Zink implements OpenGL in terms of Vulkan, as far as the drawing itself is concerned, but presenting that drawing to the rest of the system is currently system-specific (GLX). For hardware that already has a Mesa driver, we use GBM. On NVIDIA’s Vulkan (and probably any other binary stacks on Linux, and probably also like WSL or macOS + MoltenVK) we download the image from the GPU back to the CPU and then use the same software upload/display path as llvmpipe, which as you can imagine is Not Fast.
Penny aims to extend Zink by replacing both of those paths, and instead using the various Vulkan WSI extensions to manage presentation. Even for the GBM case this should enable higher performance since zink will have more information about the rendering pipeline (multisampling in particular is poorly handled atm). Future window system integration work can focus on Vulkan, with EGL and GLX getting features “for free” once they’re enabled in Vulkan.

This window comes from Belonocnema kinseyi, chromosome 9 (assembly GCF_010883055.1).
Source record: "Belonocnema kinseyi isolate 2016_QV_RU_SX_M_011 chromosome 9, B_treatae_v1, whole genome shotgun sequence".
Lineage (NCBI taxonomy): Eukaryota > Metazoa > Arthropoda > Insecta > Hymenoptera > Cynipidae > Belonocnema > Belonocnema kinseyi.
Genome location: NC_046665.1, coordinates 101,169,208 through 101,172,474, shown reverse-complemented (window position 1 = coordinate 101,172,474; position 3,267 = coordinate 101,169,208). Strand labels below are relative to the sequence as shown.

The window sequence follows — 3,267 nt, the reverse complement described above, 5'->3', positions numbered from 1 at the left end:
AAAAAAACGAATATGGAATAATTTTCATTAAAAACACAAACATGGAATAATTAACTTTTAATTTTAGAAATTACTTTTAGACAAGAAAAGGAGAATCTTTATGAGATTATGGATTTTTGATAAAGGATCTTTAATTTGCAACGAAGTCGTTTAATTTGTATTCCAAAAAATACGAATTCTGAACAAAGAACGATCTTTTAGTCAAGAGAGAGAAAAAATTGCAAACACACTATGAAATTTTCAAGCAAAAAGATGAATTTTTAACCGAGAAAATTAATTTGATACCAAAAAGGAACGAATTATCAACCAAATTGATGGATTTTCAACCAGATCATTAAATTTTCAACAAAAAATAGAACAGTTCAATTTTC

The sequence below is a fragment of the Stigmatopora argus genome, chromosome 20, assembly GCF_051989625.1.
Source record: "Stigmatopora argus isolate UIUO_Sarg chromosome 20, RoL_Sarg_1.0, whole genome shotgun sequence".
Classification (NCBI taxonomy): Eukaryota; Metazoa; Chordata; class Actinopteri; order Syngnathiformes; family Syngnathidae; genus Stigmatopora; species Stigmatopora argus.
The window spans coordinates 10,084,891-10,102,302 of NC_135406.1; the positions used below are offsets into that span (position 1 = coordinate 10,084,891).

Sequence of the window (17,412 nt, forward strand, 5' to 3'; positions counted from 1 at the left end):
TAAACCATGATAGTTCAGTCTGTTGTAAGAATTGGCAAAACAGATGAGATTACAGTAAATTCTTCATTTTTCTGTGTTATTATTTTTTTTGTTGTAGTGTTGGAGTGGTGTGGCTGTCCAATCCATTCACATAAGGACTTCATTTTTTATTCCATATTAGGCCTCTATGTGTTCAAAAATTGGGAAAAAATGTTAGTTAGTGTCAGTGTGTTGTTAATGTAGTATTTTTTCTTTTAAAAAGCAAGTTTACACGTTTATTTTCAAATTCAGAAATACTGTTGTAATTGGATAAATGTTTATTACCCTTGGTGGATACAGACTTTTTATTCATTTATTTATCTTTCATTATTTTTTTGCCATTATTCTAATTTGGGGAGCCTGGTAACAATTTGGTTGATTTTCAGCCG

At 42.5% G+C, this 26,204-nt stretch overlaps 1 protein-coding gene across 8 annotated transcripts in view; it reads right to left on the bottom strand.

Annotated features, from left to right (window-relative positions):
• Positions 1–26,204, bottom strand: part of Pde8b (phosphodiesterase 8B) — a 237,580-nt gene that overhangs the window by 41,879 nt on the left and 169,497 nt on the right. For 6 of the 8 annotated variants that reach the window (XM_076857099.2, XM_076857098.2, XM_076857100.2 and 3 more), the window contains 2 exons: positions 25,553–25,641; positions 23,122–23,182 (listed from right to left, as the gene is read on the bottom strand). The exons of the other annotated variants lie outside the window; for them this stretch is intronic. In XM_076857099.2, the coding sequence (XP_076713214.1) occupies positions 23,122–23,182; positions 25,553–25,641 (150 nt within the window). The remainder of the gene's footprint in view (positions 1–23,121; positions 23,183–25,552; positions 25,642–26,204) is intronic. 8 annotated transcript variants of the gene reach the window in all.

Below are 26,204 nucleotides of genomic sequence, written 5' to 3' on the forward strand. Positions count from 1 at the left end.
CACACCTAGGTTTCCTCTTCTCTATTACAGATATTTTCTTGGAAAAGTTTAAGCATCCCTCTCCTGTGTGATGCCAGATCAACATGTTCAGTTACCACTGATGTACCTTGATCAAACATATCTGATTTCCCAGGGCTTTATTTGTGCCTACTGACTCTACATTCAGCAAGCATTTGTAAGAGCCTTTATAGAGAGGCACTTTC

3rd party software cleanup
Over time we have been working on adding more and more 3rd party software for easy consumption in Fedora Workstation. The problem we discovered though was that due to this being done over time, with changing requirements and expectations, the functionality was not behaving in a very intuitive way and there was also new questions that needed to be answered. So Allan Day and Owen Taylor spent some time this cycle to review all the bits and pieces of this functionality and worked to clean it up. So the goal is that when you enable third-party repositories in Fedora Workstation 35 it behaves in a much more predictable and understandable way and also includes a lot of applications from Flathub. Yes, that is correct you should be able to install a lot of applications from Flathub in Fedora Workstation 35 without having to first visit the Flathub website to enable it, instead they will show up once you turned the knob for general 3rd party application support.